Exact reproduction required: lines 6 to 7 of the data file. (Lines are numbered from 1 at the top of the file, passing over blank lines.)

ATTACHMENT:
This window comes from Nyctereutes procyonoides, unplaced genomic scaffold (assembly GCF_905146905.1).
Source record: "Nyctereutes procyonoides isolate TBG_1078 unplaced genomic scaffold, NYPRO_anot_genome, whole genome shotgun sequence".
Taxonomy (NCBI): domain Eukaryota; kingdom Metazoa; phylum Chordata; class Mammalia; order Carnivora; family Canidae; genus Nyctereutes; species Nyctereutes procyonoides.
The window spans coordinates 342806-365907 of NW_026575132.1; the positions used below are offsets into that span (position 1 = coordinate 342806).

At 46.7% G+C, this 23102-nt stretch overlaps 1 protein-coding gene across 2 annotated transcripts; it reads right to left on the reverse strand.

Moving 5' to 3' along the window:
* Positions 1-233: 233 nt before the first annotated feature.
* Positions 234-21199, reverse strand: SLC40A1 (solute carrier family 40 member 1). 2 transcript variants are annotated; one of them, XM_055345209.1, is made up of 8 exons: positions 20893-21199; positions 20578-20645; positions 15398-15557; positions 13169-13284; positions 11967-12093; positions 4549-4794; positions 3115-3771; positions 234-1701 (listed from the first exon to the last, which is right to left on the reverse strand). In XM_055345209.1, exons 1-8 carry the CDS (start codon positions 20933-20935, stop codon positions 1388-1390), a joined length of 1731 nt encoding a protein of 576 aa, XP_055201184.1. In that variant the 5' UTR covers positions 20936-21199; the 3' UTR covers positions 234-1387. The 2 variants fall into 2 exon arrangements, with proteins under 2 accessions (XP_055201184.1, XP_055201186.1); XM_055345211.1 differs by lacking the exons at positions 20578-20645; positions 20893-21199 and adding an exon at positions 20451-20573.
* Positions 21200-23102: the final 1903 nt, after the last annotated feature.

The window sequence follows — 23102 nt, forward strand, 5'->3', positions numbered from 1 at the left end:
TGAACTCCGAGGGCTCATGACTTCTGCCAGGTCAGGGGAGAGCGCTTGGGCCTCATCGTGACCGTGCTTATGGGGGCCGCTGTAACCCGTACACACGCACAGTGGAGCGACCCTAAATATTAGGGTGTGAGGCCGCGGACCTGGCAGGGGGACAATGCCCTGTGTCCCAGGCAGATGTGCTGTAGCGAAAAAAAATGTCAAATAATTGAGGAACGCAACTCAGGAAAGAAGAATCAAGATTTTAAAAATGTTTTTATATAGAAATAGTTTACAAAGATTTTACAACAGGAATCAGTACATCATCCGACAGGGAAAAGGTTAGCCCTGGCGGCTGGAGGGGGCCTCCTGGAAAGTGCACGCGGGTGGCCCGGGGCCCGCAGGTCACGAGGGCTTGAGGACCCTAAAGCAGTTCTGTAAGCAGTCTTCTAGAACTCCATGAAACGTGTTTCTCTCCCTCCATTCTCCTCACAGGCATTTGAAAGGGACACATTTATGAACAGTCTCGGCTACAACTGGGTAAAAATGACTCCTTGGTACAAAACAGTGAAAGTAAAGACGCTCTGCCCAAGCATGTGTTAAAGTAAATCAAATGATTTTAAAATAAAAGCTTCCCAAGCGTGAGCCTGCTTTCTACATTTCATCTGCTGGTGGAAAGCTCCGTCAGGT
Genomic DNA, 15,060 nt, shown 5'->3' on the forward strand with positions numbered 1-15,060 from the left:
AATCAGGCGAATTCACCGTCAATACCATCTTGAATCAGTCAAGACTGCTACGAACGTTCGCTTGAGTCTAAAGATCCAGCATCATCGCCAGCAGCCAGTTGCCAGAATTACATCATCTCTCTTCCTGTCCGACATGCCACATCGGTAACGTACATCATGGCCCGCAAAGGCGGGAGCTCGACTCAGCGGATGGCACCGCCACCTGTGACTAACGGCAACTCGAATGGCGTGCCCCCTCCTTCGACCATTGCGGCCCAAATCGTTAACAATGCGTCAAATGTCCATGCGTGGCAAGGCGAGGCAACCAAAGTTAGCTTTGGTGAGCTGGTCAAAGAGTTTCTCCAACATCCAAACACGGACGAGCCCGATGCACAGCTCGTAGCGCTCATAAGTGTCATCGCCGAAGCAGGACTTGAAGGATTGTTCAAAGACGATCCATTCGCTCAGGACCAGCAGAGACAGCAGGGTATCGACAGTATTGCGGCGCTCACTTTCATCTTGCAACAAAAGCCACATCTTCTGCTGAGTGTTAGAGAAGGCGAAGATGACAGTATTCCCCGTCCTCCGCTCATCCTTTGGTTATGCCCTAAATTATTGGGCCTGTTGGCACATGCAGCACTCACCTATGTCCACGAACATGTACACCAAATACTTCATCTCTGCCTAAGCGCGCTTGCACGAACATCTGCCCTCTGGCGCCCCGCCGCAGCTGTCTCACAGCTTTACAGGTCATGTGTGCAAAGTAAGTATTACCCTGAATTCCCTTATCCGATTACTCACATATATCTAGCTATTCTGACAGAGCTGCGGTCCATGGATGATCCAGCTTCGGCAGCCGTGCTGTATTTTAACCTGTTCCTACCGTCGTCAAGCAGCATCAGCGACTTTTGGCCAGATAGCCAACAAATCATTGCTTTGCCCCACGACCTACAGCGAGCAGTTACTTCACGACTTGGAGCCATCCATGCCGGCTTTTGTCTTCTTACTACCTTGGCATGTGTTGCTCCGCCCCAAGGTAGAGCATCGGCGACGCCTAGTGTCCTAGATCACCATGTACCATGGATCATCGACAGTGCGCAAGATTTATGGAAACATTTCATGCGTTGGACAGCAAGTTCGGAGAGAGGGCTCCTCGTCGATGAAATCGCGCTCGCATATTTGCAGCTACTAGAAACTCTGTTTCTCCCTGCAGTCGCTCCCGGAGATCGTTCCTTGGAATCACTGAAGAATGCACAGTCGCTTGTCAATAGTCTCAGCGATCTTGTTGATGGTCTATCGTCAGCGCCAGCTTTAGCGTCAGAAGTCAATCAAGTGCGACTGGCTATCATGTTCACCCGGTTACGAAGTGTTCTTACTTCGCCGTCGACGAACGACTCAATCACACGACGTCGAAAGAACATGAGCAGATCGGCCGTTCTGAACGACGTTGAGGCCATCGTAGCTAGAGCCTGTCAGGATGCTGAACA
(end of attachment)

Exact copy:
Moving 5' to 3' along the window:
* Positions 1-233: 233 nt before the first annotated feature.